Under the guise of “being nice,” many leaders fail to offer feedback to those they lead. Instead, they often ignore or work around the deficiency. Because feedback is an essential ingredient in development, teams and individuals suffer when leaders fail to provide it. So how do you, as a leader, develop a culture of feedback in the team that you lead? Here are six ways to increase the value of feedback among those you are leading:
1. Prepare the team.
If you are on a team where feedback has not been provided, problems have been ignored, and people have not been held accountable, bringing feedback into the culture will be uncomfortable for people. It will feel like a shock to the culture, so prepare the team by discussing the importance of feedback in development.
2. Set the pace in receiving feedback.
If feedback is really about growth, then set the pace. Ask for feedback from others, from both your supervisor and those you lead. Personal examples: I always invite my bosses (Dr. Thom Rainer and Dr. Brad Waggoner) to my divisional meetings and ask for feedback after each meeting.
During annual reviews, I ask those I lead to share with me a “Stop, Start, and Keep Doing”:
- What is something I am doing as a leader that I should stop doing?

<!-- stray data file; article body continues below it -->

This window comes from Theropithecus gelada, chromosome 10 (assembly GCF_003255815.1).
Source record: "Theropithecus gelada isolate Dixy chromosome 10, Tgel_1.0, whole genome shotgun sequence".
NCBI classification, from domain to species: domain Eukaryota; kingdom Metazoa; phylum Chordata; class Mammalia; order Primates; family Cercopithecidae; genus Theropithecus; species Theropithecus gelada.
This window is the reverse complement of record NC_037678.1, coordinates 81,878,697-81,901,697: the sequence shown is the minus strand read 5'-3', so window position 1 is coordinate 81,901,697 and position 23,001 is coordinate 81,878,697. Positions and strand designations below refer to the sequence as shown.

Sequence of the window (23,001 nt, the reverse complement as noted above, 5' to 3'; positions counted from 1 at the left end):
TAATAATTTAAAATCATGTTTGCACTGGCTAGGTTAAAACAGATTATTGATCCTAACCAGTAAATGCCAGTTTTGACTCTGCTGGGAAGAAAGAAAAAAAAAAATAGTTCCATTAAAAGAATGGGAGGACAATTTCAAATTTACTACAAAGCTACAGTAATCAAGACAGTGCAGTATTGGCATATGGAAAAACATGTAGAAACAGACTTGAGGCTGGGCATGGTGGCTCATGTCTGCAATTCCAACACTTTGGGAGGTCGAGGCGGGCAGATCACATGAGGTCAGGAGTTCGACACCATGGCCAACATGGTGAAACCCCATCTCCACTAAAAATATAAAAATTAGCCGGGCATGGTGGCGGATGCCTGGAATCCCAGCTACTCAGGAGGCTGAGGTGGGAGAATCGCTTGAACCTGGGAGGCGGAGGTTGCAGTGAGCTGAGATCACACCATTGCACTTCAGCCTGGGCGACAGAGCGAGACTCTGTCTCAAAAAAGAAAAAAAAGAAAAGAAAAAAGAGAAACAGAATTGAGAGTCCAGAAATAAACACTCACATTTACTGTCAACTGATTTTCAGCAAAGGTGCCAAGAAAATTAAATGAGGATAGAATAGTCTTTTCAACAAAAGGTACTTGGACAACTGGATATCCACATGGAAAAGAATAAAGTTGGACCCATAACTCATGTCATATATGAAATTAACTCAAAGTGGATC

- What is something I am not doing that I should be doing?
- What is something I am doing that you want me to continue doing?
The feedback and discussion has been very helpful to me and by God’s grace raises the value of feedback on the team.
3. Evaluate initiatives and projects as a team.
When a major initiative, goal, project, etc., is completed, evaluate as a team. The helpful takeaways will boost the embracing of feedback. Three possible buckets of evaluation are:
- What can we learn from what went well (the positives)?
- What can we learn from what did not go well (the negatives)?
- What will we change?
4. Provide instruction personally.
When meeting privately with individuals on your team, provide both affirmation and corrective feedback. Do so regularly with the intention of serving each person, of helping him or her become a better leader.
5. Practice key skills as a group.
If there is an important skill you are seeking to improve on the team, consider practicing the skill together as a team and providing real-time feedback.
6. Develop simple evaluation tools.
You can’t provide helpful feedback without a definition of what a win is. You can’t coach someone up to a standard if a standard has not been set. In a local church, you may want a simple evaluation tool for what an effective leadership team meeting looks like, for the appropriate hospitality a guest receives or for key elements that comprise a student ministry gathering. You must be careful that a tool does not degenerate into merely checking boxes with the heart of the ministry being lost. But a tool can be used for discussion that sparks development.
God-honoring feedback is rooted in a desire to serve those you are leading by helping develop them into better, stronger leaders.